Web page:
A Short Guide To A Secure Future

by Stephen Stretton


Part Two outlines an engineering vision of a Carbon-Free Energy System.

Energy Efficiency or Low Carbon Electricity?

This article provides an economic assessment of two alternative options for preventing ‘dangerous’ climate change in the light of diminishing returns and economies of scale. Energy efficiency is the cheapest way to make carbon savings, but carbon-free electricity provides the backbone of the future energy system and is essential to move to near-zero emissions.
Chapter 4a - Energy Efficiency Or Low Carbon Electricity? (notes only; pdf)

Technology Choice For A New Energy System

In the first part of these notes I consider some desirable aspects of a resilient and low-carbon energy system. I argue that governments should permit and encourage multiple low-carbon energy technologies: including renewable electricity and, under certain conditions, nuclear (fission) power and carbon capture and storage (using fossil fuels and/or biomass as fuels): all the available low-carbon electricity generation options are needed.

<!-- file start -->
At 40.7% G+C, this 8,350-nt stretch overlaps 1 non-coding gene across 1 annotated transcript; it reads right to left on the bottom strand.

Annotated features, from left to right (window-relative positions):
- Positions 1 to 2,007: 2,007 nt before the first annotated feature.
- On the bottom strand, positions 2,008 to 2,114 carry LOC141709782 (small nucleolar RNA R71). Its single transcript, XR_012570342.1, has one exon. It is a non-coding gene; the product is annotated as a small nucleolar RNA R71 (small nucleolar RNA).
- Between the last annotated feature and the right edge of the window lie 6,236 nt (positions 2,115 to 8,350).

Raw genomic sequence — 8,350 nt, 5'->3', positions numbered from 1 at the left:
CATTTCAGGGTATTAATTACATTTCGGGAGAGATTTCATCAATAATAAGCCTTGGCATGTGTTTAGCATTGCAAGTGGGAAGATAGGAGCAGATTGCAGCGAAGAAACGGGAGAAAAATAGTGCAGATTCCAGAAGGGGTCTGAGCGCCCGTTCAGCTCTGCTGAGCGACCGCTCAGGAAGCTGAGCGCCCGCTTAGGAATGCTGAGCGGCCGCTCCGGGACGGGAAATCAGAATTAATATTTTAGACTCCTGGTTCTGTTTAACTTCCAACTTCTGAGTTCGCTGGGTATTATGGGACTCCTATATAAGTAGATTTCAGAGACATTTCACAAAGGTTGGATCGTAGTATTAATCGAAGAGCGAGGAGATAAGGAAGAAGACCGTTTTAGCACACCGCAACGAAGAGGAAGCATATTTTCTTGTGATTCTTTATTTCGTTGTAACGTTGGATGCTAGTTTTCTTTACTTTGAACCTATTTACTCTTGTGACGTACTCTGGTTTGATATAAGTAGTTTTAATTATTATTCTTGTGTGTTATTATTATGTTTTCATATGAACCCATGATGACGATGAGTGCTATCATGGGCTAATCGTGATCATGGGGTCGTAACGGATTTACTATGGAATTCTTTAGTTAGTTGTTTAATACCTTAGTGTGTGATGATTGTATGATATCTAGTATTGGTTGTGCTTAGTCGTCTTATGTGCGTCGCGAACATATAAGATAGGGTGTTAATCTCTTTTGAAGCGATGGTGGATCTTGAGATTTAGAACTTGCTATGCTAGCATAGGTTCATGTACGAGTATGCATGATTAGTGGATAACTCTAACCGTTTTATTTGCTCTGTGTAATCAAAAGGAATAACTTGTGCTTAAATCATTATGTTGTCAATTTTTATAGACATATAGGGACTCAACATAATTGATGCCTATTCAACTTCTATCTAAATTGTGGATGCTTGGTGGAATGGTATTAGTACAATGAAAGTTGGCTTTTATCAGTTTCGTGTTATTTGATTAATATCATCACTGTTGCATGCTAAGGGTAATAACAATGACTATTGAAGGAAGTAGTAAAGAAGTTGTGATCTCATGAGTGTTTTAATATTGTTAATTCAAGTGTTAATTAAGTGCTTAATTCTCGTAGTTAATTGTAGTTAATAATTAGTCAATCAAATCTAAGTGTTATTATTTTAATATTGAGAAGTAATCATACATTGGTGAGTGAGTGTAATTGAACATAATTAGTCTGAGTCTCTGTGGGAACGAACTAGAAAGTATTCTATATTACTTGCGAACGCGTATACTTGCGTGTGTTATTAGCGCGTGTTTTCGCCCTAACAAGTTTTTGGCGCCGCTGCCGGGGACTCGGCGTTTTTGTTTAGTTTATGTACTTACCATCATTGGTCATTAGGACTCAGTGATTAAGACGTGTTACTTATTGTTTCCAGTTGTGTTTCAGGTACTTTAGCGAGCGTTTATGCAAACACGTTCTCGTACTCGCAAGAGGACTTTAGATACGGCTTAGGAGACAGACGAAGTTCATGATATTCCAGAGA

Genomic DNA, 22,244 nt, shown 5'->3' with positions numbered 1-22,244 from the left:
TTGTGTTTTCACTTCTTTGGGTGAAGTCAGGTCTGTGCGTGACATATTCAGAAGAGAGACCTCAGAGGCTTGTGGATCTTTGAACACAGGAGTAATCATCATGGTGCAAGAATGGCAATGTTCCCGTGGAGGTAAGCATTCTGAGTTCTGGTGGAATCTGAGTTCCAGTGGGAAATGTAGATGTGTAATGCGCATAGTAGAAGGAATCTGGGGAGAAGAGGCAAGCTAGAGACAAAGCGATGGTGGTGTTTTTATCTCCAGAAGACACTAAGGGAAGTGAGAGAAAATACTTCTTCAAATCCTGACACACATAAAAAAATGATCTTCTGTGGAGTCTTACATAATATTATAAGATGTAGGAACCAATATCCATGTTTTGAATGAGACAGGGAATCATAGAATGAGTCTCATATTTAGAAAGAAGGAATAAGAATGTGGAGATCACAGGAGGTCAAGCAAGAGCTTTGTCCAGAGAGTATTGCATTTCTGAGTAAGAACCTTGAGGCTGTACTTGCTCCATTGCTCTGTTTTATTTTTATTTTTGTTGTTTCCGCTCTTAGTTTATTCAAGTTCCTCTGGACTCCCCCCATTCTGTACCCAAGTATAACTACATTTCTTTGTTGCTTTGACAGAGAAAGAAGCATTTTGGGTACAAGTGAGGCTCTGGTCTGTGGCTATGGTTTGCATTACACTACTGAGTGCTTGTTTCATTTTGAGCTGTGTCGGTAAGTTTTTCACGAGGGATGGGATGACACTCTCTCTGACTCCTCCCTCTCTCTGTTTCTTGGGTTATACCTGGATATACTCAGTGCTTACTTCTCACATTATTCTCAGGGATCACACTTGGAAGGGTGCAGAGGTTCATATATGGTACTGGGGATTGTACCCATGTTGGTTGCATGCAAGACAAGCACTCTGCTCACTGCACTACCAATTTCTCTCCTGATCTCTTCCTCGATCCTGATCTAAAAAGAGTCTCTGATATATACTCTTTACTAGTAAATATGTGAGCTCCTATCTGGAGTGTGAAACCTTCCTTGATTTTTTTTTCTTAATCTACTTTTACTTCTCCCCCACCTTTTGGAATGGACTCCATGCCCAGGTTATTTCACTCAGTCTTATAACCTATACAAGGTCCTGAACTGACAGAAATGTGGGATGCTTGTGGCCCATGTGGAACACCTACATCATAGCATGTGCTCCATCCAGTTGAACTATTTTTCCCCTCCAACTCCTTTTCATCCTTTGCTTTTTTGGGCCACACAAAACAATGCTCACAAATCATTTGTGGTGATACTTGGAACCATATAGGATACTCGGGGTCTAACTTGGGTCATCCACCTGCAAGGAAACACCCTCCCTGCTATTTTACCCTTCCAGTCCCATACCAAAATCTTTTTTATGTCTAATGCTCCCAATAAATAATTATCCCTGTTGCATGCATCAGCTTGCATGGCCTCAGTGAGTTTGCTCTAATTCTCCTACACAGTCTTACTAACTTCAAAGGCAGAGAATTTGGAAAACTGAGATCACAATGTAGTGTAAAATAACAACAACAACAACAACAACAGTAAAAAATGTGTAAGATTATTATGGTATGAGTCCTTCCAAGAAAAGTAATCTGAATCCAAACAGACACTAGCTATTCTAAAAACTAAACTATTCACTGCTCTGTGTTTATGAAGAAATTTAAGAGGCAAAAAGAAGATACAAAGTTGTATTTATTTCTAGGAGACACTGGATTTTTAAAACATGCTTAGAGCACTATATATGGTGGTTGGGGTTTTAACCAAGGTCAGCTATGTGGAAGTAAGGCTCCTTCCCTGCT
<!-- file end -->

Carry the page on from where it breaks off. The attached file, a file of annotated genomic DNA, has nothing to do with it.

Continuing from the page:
Chapter 4b - Technology Choice For A New Energy System (notes only; pdf)

UK National Carbon Calculator

How do we reduce emissions by the 80-100% needed to tackle climate change? Using a model of the whole energy system, this spreadsheet shows how it can be done.
UK National Carbon Calculator (xls) - Assumptions (pdf)

Should We Use Nuclear?

One of the most contraversial questions is whether we should use nuclear energy in our bid to tackle climate change. This document argues that we should, under certain conditions.
Chapter 5 - Should We Use Nuclear? (pdf)

A Zero Carbon Economy With Nuclear Energy

This article, first published in 2006, sets out a practical plan to decarbonize the UK energy system.
Chapter 6 - A Zero Carbon Economy With Nuclear Energy (pdf) - Zero Carbon UK 2030 - Facts and Figures (xls) - Report (2006) - Nuclear Energy For A Zero Carbon Economy (pdf)

The Cost of Electricity Generation and Related Technologies

A consistent methodology is outlined for calculating the cost of 26 electricity generation technologies globally.
Cost of Electricity Generation (xls) - Assumptions (pdf)